• PHOTO COURTESY OF COLUMBIA PICTURES
  • 30-SOMETHINGS A group of former college friends—(left to right) Sam (Tom Berenger), Michael (Jeff Goldblum), Harold (Kevin Kline), and Nick (William Hurt)—gather after a funeral of another friend in the wonderful ensemble dramedy The Big Chill.

He's certainly tried his hand at a lot of genre pictures. From the sci-fi of Star Wars to the Westerns of Silverado and Wyatt Earp, from the action of Raiders of the Lost Ark to the poignancy of Mumford, from the film noir of Body Heat to the drama of The Big Chill and Grand Canyon, from the comedy of Continental Divide to the horror of Dreamcatcher—he's tried it all.

Most recently, he wrote Star Wars: Episode VII—The Force Awakens and Solo—A Star Wars Story. He's the perfect candidate for the San Luis Obispo International Film Festival's most coveted prize, The King Vidor Award.

•••

Like any writer, he has to deal with some of his work falling unceremoniously to the cutting room floor. How does he deal with it?

"That's the heart of movie making, and I didn't at first know that, but the trick is that movies are remade in the editing room," he explained. "You fall in love with what you've written, then if you're lucky you get to go out and shoot it the way you wrote it, and then sometimes when you're putting the movie together you think, 'I don't need that scene. It's redundant because the actor just covered all that material with one look.' The thing you're trying to do in a movie, for me, is don't do anything twice. The audience is so smart and so much ahead of you, and if you hit something twice just to, you know, make something clear, you're telling them something they already know.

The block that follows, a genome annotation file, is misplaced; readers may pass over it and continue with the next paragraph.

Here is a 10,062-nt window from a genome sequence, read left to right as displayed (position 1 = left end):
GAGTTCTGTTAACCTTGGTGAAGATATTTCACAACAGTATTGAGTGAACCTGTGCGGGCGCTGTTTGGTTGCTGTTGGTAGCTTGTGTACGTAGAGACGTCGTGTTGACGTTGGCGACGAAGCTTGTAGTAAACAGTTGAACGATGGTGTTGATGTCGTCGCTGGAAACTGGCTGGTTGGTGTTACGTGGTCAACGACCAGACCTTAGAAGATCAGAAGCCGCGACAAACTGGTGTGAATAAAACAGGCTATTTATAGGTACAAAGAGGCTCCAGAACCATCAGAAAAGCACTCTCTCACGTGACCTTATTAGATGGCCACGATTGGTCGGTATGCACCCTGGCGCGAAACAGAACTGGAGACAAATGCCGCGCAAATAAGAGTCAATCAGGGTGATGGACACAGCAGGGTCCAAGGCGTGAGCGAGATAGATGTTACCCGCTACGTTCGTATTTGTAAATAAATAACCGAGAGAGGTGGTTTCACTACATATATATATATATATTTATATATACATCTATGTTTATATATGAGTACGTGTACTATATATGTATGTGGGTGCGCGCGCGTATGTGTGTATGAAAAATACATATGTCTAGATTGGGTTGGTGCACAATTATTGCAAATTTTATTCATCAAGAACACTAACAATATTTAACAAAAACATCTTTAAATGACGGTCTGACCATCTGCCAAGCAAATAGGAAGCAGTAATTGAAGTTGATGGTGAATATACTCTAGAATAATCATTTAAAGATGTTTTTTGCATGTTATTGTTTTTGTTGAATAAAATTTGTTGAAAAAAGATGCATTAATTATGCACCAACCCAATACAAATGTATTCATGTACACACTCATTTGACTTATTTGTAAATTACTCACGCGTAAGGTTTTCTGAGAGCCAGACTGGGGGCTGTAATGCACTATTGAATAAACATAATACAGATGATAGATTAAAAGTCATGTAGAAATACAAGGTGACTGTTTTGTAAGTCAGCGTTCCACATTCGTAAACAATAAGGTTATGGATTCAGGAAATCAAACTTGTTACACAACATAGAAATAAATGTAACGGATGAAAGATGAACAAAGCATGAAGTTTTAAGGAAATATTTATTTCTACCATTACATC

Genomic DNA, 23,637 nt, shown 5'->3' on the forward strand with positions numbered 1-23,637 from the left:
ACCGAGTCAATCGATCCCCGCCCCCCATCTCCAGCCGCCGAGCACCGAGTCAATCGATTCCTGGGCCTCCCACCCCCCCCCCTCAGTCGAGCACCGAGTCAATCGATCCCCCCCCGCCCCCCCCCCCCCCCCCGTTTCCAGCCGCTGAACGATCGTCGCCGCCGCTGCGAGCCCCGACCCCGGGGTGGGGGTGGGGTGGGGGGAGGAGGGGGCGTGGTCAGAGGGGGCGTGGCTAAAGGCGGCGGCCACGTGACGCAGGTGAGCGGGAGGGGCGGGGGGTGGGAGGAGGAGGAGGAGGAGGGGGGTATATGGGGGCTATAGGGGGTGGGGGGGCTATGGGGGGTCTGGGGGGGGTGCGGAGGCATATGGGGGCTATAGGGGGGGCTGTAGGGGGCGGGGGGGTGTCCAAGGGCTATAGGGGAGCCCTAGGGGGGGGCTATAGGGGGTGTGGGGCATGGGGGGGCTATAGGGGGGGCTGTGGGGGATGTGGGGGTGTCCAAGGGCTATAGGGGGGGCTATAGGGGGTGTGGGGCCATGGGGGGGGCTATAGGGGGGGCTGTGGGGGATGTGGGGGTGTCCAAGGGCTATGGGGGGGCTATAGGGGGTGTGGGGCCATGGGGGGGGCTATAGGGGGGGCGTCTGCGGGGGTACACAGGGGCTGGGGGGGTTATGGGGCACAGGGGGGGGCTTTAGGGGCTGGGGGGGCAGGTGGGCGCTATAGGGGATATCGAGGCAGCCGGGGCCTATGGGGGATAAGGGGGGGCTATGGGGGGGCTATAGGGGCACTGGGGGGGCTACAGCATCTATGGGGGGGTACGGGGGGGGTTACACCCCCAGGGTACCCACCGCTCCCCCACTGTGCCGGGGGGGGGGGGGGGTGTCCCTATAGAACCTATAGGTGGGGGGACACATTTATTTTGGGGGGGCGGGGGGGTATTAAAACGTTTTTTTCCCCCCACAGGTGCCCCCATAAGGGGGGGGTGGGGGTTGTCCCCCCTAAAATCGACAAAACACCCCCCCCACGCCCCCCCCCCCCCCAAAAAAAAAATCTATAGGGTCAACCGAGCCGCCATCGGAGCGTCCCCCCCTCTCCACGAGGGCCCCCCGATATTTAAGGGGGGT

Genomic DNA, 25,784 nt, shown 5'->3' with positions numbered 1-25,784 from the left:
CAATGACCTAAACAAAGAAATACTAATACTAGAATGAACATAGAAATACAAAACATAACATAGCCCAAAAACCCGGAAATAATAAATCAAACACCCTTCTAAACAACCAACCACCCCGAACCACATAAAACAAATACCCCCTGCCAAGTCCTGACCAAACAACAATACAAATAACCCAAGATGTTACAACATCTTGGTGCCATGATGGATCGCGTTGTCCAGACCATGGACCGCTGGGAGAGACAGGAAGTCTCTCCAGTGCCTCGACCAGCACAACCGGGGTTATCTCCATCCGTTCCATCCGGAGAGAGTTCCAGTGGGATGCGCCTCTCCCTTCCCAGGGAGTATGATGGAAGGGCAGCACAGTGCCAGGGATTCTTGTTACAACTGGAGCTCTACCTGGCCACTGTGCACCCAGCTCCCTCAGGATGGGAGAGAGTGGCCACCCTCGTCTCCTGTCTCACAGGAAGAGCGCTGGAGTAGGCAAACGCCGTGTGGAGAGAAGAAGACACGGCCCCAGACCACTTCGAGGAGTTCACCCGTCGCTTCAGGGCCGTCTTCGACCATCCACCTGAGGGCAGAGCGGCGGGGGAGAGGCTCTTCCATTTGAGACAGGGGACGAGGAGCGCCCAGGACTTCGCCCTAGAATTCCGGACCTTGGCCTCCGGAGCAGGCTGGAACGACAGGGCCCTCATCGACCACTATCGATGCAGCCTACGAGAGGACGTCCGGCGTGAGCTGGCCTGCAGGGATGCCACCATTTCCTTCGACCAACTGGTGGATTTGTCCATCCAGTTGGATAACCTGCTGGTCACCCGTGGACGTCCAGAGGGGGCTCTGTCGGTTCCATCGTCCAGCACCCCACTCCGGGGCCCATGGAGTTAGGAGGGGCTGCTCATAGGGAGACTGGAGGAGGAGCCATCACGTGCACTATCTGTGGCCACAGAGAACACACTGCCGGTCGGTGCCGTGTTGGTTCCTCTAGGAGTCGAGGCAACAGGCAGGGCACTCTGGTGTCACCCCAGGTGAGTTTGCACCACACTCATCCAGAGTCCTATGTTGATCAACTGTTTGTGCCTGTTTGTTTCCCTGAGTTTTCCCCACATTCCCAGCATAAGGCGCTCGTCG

"I've probably cut more scenes for that reason than any other," he continued. "I've overwritten it or we've shot it and we didn't need it, or sometimes the scene didn't work out right, but it's less that than the other thing, which is, 'How can you make the movie move as fast as possible or the way it should move.' That sometimes means, as they say, 'killing your babies.'"

A couple of scenes written for Raiders of the Lost Ark were cut but ended up in a subsequent Indiana Jones film.